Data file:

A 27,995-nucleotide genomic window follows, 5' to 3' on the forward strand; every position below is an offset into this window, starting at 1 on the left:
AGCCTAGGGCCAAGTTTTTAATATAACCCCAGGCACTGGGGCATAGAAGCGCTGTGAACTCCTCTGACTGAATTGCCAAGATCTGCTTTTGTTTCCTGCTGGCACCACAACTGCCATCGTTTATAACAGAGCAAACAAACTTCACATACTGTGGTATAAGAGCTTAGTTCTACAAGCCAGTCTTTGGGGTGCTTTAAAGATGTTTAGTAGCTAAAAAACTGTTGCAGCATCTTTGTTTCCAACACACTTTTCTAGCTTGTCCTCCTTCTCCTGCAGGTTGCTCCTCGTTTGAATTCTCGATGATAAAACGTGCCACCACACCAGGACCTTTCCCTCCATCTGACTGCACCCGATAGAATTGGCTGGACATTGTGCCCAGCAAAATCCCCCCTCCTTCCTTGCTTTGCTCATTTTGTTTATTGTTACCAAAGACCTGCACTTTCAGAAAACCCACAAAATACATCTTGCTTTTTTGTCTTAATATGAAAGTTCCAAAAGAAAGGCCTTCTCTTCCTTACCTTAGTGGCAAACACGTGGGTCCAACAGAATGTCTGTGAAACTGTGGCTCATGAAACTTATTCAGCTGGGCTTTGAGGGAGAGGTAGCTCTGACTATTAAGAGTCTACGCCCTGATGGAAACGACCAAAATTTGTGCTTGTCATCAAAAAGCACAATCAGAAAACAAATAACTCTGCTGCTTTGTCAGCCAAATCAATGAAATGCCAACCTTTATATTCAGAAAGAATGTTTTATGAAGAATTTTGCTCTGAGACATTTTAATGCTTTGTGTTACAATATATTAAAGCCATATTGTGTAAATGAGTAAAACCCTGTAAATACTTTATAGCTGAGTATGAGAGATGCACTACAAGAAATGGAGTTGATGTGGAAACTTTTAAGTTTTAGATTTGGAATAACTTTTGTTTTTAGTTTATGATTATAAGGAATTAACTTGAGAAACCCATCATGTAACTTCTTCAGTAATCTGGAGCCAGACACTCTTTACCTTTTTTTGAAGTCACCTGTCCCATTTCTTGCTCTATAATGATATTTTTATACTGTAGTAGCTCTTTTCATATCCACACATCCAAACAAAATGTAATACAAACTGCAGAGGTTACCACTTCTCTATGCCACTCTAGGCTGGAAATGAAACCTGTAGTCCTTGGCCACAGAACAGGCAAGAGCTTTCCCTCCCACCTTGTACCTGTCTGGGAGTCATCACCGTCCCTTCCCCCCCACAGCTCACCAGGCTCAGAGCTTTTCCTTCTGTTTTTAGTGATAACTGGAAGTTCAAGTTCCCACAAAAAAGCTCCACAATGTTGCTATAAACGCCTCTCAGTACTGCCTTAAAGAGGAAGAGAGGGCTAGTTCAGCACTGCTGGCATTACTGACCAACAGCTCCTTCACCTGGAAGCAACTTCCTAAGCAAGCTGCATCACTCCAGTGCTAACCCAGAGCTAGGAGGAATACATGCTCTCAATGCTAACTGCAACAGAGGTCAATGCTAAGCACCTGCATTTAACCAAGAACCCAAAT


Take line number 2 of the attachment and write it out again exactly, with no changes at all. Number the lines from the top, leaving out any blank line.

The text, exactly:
AGCCTAGGGCCAAGTTTTTAATATAACCCCAGGCACTGGGGCATAGAAGCGCTGTGAACTCCTCTGACTGAATTGCCAAGATCTGCTTTTGTTTCCTGCTGGCACCACAACTGCCATCGTTTATAACAGAGCAAACAAACTTCACATACTGTGGTATAAGAGCTTAGTTCTACAAGCCAGTCTTTGGGGTGCTTTAAAGATGTTTAGTAGCTAAAAAACTGTTGCAGCATCTTTGTTTCCAACACACTTTTCTAGCTTGTCCTCCTTCTCCTGCAGGTTGCTCCTCGTTTGAATTCTCGATGATAAAACGTGCCACCACACCAGGACCTTTCCCTCCATCTGACTGCACCCGATAGAATTGGCTGGACATTGTGCCCAGCAAAATCCCCCCTCCTTCCTTGCTTTGCTCATTTTGTTTATTGTTACCAAAGACCTGCACTTTCAGAAAACCCACAAAATACATCTTGCTTTTTTGTCTTAATATGAAAGTTCCAAAAGAAAGGCCTTCTCTTCCTTACCTTAGTGGCAAACACGTGGGTCCAACAGAATGTCTGTGAAACTGTGGCTCATGAAACTTATTCAGCTGGGCTTTGAGGGAGAGGTAGCTCTGACTATTAAGAGTCTACGCCCTGATGGAAACGACCAAAATTTGTGCTTGTCATCAAAAAGCACAATCAGAAAACAAATAACTCTGCTGCTTTGTCAGCCAAATCAATGAAATGCCAACCTTTATATTCAGAAAGAATGTTTTATGAAGAATTTTGCTCTGAGACATTTTAATGCTTTGTGTTACAATATATTAAAGCCATATTGTGTAAATGAGTAAAACCCTGTAAATACTTTATAGCTGAGTATGAGAGATGCACTACAAGAAATGGAGTTGATGTGGAAACTTTTAAGTTTTAGATTTGGAATAACTTTTGTTTTTAGTTTATGATTATAAGGAATTAACTTGAGAAACCCATCATGTAACTTCTTCAGTAATCTGGAGCCAGACACTCTTTACCTTTTTTTGAAGTCACCTGTCCCATTTCTTGCTCTATAATGATATTTTTATACTGTAGTAGCTCTTTTCATATCCACACATCCAAACAAAATGTAATACAAACTGCAGAGGTTACCACTTCTCTATGCCACTCTAGGCTGGAAATGAAACCTGTAGTCCTTGGCCACAGAACAGGCAAGAGCTTTCCCTCCCACCTTGTACCTGTCTGGGAGTCATCACCGTCCCTTCCCCCCCACAGCTCACCAGGCTCAGAGCTTTTCCTTCTGTTTTTAGTGATAACTGGAAGTTCAAGTTCCCACAAAAAAGCTCCACAATGTTGCTATAAACGCCTCTCAGTACTGCCTTAAAGAGGAAGAGAGGGCTAGTTCAGCACTGCTGGCATTACTGACCAACAGCTCCTTCACCTGGAAGCAACTTCCTAAGCAAGCTGCATCACTCCAGTGCTAACCCAGAGCTAGGAGGAATACATGCTCTCAATGCTAACTGCAACAGAGGTCAATGCTAAGCACCTGCATTTAACCAAGAACCCAAAT